Wednesday, 7 December 2016

Review: Sully





Sully
Cert: 12A / 96 mins / Dir. Clint Eastwood / Trailer



The new Clint Eastwood directed movie, Sully - the story behind airline pilot Chelsey Sullenberger and the famous forced water-landing in 2009 whereby he successfully prevented any fatalities - is currently sitting at an 85% critics' approval rating over at Rotten Tomatoes, with the audience response slightly higher at 87%. I only mention this because if you want to read something reassuringly positive and uplifting about the film, that's where you'll find it…

Fresh from failing to adequately depict or explore PTSD, Uncle Clint manages to take another remarkable story which would have made a fantastic documentary, and instead fashion a mawkish, simplistic and completely patronising TV melodrama. Naturally, in addition to several depictions of the forced landing in question, the film also features two exquisitely CGI'd sequences of a passenger jet crashing into the New York skyline in a ball of flames and seared flesh, just to show that our heroic captain is having 'episodes' after the incident and absolutely not at all to be exploitative and dramatic about an event where everyone actually survived. Dear me no, no. Dear me, no.

Todd Komarnicki's screenplay*1 clunks from one scene to the next, with characters either narrating exactly what's happening on-screen or just verbally spouting their inner monologues full of clichéd platitudes to fill the gaps. Overall, it's Aaron Eckhart who manages to escape with the most dignity, starring as Sully's co-pilot with the fewest lines in the script. And don't let the reviews kid you, Tom Hanks' performance in this film is in no way special or extraordinary; he just plays Tom Hanks With White Hair, metaphorically phoning in his performance (unlike Laura Linney as his wife, who literally phones in hers). Meanwhile, the dastardly crash-investigation team smirk and twiddle their moustaches for two and a half acts before Mr Eastwood stops one beat short of sending a silver-service butler into the courtroom to announce "And now ladies and gentlemen, some humble-pie of truly epic proportions is about to be served!". All that remains is a closing-credits sequence whereby the actual real Mr Sullenberger is reunited with his actual real passengers in an aircraft hanger for forced jollity all round. Like the film hasn't already shown the guy going through enough without having to appear as himself in a bad version of his own worst day.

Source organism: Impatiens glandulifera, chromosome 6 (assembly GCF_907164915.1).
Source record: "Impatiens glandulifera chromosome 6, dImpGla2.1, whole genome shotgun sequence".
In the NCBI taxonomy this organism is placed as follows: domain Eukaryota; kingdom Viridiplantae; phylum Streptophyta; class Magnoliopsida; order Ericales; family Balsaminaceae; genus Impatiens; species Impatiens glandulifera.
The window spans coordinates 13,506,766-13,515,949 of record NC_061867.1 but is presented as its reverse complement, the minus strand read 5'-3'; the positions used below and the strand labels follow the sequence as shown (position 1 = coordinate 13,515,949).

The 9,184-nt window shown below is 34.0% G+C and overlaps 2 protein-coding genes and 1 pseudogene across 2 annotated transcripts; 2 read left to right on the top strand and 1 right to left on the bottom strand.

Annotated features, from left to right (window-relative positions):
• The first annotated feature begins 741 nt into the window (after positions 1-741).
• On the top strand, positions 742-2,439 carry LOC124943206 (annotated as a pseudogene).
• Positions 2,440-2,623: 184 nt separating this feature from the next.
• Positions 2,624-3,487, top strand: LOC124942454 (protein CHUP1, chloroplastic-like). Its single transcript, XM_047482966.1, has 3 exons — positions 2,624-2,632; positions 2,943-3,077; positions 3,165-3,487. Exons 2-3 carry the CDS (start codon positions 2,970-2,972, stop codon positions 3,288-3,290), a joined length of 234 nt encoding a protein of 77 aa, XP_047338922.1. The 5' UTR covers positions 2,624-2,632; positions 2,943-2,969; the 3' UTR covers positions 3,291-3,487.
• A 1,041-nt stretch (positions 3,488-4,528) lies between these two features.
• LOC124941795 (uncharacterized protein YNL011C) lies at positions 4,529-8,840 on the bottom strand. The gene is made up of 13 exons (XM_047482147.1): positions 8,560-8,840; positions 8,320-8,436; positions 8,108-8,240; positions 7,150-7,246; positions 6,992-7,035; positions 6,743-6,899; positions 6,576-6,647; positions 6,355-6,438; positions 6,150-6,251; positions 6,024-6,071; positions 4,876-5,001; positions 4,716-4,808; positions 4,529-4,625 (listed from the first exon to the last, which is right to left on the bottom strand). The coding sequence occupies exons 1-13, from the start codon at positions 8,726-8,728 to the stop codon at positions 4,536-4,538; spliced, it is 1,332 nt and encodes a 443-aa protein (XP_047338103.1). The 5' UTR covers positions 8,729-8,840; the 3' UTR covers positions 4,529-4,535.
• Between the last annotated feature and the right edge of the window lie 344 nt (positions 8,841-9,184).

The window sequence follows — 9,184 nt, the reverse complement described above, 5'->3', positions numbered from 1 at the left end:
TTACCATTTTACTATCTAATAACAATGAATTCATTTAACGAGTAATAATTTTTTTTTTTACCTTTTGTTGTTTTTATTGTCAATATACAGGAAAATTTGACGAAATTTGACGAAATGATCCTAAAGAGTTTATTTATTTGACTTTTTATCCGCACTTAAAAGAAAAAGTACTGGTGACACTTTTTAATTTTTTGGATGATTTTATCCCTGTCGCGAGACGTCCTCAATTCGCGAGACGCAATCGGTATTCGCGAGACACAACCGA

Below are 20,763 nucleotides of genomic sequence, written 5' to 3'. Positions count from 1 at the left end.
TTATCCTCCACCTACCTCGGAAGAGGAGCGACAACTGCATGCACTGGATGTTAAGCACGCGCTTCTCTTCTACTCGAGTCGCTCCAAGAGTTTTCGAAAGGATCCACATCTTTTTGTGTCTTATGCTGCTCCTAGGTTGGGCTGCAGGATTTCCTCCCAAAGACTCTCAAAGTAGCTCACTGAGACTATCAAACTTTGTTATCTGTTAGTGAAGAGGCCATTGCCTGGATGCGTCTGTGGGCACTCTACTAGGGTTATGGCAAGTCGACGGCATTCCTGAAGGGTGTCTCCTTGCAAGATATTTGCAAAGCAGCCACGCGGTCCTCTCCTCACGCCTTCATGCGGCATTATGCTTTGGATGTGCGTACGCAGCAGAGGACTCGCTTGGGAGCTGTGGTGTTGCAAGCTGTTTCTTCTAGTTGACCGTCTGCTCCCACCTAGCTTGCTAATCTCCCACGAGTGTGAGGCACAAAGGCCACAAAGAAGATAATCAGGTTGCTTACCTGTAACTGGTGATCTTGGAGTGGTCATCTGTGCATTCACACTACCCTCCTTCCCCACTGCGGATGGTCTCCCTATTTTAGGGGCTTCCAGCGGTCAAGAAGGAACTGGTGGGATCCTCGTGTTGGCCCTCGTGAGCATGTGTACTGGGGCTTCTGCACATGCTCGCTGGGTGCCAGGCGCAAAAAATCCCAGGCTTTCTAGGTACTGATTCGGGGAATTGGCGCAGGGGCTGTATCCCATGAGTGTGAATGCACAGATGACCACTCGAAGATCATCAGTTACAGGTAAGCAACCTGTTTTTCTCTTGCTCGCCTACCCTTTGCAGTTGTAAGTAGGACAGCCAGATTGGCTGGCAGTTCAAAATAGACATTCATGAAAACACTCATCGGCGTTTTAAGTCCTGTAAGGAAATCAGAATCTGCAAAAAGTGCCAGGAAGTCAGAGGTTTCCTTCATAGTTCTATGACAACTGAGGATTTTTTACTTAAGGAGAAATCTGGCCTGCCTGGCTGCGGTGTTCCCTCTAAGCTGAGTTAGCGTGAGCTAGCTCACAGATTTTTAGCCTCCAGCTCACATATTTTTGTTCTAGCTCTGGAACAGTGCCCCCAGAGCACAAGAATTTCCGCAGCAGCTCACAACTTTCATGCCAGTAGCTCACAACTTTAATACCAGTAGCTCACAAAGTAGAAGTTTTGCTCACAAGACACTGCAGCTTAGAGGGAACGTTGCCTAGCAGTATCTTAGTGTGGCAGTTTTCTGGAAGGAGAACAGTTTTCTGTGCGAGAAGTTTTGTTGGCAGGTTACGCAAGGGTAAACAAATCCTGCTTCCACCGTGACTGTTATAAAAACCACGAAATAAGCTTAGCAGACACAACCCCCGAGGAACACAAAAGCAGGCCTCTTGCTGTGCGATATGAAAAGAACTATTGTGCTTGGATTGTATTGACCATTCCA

I'm very much aware that due to its content and tone, Sully is a sort of cinematic sacred-cow. I don't care, this is a terrible movie and it needs to be called out. The film doesn't celebrate Chelsey Sullenberger, it patronises him to within an inch of his life, and Clint Eastwood couldn't direct traffic on a one-way street.

Anyway, if memory serves, Denzel Washington did pretty much the same thing, but with a crushing hangover to boot. I think we all know who the real hero is here…



So, watch this if you enjoyed?
Biting the inside of your own cheek to avoid shouting at the screen for an hour and a half.


Should you watch this in a cinema, though?
Yeah, the four (four) flight simulations we're treated to at the film's climactic courtroom scene work so much better on the big screen.


Does the film achieve what it sets out to do?
According to the folks over at RT, yes.
Obviously, I beg to differ
.


Is this the best work of the cast or director?
It's not even Eastwood's best as a director, and that's saying something.


Will I think less of you if we disagree about how good/bad this film is?
Y'know what? I might, a little bit…